Ora was an actress and screenwriter, where she worked in film, episodic television, and commercials for more than a decade, which she feels provided her vast experience in exploring motivation and the process of self-discovery. During that time, she simultaneously embarked on a two-decade psychological and spiritual journey toward self-awareness and transformation, which lead her to becoming a Life Coach.

Ora’s extensive psycho-spiritual exploration in Cognitive Behavioral Therapy (CBT), Technology of Change, Jungian Analysis, Buddhism and Kabbalah has influenced her work. She is also a licensed Marriage Officiant, and a member of the National Association of Professional Women, and The International Women’s Leadership Association.

An active philanthropist, Ora supports a variety of organizations like the Water Buffalo Club,, and Los Angeles Children’s Hospital.

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Ora Nadrich – Says Who? How One Simple Question Can Change the Way You Think Forever

Ora’s new book – Says Who? How One Simple Question Can
Change the Way You Think Forever

Available on for preorder

“Ora Nadrich is a treasure. Her voice bears the passion of her own experience; she’s able to reach deep into our hearts because she’s culled so much wisdom from her own. When she speaks, I listen; when she writes, I read it; when she gives advice, I heed it. Her sparkle and power are not to be missed.” — Marianne Williamson, NY Times Best Selling Author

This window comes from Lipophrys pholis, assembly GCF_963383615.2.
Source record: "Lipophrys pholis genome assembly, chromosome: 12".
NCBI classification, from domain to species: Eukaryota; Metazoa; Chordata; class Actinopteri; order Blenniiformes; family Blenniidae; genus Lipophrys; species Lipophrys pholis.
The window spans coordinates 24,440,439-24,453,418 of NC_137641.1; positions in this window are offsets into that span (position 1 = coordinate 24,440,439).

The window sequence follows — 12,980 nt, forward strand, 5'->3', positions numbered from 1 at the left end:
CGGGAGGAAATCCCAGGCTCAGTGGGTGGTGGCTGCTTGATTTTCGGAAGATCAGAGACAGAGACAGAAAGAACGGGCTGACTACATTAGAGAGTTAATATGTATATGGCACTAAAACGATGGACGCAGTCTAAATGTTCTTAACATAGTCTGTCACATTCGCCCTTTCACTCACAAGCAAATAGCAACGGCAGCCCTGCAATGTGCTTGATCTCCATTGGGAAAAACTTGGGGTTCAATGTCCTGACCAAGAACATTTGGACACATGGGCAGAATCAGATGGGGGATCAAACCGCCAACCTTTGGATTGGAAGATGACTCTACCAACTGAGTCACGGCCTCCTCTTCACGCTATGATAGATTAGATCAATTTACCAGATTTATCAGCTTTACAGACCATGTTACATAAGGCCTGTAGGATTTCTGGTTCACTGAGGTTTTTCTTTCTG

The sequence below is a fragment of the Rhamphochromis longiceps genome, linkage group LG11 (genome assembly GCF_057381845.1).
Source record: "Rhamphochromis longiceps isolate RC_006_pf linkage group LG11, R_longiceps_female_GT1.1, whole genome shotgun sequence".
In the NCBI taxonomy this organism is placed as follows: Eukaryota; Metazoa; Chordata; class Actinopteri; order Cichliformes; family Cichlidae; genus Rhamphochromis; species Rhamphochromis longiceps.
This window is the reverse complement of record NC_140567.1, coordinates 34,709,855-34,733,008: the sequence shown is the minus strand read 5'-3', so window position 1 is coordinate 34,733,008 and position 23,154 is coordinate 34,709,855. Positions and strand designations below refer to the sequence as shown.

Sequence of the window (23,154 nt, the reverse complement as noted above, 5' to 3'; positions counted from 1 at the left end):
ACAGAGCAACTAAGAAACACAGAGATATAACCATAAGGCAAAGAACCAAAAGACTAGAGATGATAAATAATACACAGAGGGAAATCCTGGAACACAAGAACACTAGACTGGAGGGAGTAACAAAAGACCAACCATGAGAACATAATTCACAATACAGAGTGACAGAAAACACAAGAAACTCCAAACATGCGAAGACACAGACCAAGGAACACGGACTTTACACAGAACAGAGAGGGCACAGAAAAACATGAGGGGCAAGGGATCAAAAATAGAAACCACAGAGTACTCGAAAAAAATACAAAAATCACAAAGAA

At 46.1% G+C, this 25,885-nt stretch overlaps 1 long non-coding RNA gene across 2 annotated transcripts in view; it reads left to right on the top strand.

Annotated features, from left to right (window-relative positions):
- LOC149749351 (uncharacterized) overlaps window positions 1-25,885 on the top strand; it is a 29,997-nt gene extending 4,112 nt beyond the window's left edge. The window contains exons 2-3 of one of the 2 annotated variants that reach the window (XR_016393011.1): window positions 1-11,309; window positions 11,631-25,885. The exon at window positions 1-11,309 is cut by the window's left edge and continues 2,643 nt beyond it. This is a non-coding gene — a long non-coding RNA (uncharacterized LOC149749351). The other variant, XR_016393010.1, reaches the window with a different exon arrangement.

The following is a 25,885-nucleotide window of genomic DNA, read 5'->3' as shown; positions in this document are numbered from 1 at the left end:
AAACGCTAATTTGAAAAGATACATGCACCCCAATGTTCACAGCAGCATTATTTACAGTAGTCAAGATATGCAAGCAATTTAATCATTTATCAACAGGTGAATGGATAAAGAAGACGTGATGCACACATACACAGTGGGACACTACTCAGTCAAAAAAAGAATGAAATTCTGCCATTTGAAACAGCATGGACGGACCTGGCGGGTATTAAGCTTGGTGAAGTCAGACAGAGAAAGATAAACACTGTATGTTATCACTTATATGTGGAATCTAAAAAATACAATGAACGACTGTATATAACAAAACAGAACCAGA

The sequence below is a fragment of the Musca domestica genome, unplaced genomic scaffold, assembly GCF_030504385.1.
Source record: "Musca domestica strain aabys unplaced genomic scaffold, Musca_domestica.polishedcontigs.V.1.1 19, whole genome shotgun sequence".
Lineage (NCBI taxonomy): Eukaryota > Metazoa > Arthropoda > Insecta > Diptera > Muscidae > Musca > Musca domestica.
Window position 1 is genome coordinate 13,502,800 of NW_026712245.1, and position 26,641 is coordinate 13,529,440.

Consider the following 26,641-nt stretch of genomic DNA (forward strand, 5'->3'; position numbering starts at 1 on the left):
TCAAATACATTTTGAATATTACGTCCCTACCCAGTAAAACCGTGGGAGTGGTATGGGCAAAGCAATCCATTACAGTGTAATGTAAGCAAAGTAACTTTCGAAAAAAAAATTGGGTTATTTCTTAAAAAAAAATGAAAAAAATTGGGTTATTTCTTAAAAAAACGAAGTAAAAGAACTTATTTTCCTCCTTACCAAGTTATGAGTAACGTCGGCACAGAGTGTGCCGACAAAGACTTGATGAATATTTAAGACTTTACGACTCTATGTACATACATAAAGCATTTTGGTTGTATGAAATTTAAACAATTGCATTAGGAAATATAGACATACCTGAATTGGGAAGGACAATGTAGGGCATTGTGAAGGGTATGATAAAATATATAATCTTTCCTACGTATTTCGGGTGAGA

Ora Nadrich’s “Says Who? How One Simple Question Can Change the Way You Think Forever” book release

Ora Nadrich speaks after Marianne Williamson introduction at her book launch party for “Says Who? How One Simple Question Can Change the Way You Think Forever.”

Revealing the Absolute: Where Seeking Ends and Learning Begins by Atreya Thomas (Author)

What exists in spite of thought? A dialogue between an enlightened being and an inquiring student… You may be at the point where many spiritual seekers find themselves today: you have come to an awareness of the ego, but you still experience duality between the observer and the observed. There is a higher state. In this inspired dialogue, which reflects the author’s personal inner environment during his journey in silence for a year, the teacher gracefully draws the student inward to a non-dual realization that absorbs even his awareness. This book will satisfy the thirst of any true seeker who meditates on its meaning and with intense devotion, attempts to bring the teaching into their life.

Revealing the Absolute

Excerpt From Revealing the Absolute: Where seeking ends and learning begins

I have tried to reject the ego and it only makes me into an ego hater. Which becomes an obvious problem.

When a person is devoted to the source of all things then there is no problem because all things are included within it, the ego as well. Nothing is rejected nothing is accepted. So we live unaffected by form yet completely integrated because we are devoted to the source of all form. This purifies the ego because it includes it.

Does meditation help, what is meditation?

The Truth or the Unchanging Observer is always here. It cannot be removed because It is the source of all that exists. Meditation is the process which It is revealed.

What is that process?